The Baker Institute at Rice University has been hosting an online debate this month to answer the question, “Will legalizing marijuana improve civil liberties?” While all four participants have a different opinion on what the legal status of marijuana should be, three of the four are in agreement that the way drug laws are enforced–particularly, the absurd degree of flexibility granted to law enforcement officers–poses a threat to civil liberties, and that liberalizing pot laws–to one degree or another–would restore civil liberties.
Only the fourth and final participant in the Baker Institute’s debate bothered to argue that removing or reducing penalties for marijuana possession would reduce civil liberties. That person is Kevin Sabet, a former staffer in Pres. Obama’s White House Office of National Drug Control Policy, the co-founder of Project SAM, and the “quarterback of the anti-drug movement.” Here’s his pitch:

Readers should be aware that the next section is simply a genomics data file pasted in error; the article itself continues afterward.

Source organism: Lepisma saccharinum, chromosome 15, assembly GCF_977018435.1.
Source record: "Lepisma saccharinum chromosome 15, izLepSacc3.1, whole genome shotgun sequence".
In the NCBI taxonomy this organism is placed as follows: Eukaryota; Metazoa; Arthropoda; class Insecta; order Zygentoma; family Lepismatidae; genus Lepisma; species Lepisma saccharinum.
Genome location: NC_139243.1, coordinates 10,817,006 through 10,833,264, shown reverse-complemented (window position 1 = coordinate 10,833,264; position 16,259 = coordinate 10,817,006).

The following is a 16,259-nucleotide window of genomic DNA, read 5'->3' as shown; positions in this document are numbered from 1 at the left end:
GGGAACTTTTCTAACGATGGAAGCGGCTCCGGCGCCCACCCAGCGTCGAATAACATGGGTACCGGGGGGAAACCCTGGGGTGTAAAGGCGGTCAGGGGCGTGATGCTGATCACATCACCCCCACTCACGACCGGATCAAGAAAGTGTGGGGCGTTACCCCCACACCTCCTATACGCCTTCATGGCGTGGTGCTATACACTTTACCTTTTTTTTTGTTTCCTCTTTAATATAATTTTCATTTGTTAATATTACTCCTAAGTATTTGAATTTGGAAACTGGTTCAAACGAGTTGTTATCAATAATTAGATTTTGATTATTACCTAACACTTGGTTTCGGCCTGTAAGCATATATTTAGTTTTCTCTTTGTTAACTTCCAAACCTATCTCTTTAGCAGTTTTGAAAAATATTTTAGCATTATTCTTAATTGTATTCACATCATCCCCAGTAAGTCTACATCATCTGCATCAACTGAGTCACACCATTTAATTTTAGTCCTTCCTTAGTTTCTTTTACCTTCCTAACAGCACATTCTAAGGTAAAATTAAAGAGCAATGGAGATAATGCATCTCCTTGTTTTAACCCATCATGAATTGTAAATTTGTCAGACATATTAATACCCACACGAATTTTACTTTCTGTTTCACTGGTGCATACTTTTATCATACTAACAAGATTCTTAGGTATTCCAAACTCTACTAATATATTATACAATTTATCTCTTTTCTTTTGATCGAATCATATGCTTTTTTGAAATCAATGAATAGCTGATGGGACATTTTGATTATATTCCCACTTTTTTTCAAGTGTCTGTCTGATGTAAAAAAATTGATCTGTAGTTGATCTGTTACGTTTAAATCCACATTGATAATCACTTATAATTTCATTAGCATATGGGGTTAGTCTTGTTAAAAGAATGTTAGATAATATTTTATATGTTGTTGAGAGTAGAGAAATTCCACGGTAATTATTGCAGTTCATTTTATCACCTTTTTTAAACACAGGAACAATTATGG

The argument that legalization would improve civil liberties rests on the notion that if marijuana was legal, there would be less of a need for the criminal justice system intruding on the lives of otherwise peaceful marijuana smokers. But it is unclear that legalization would greatly reduce criminal justice (specifically law enforcement) involvement in society. Already, only about two-tenths of 1 percent of all prison inmates appear to be incarcerated in prison simply for marijuana use.
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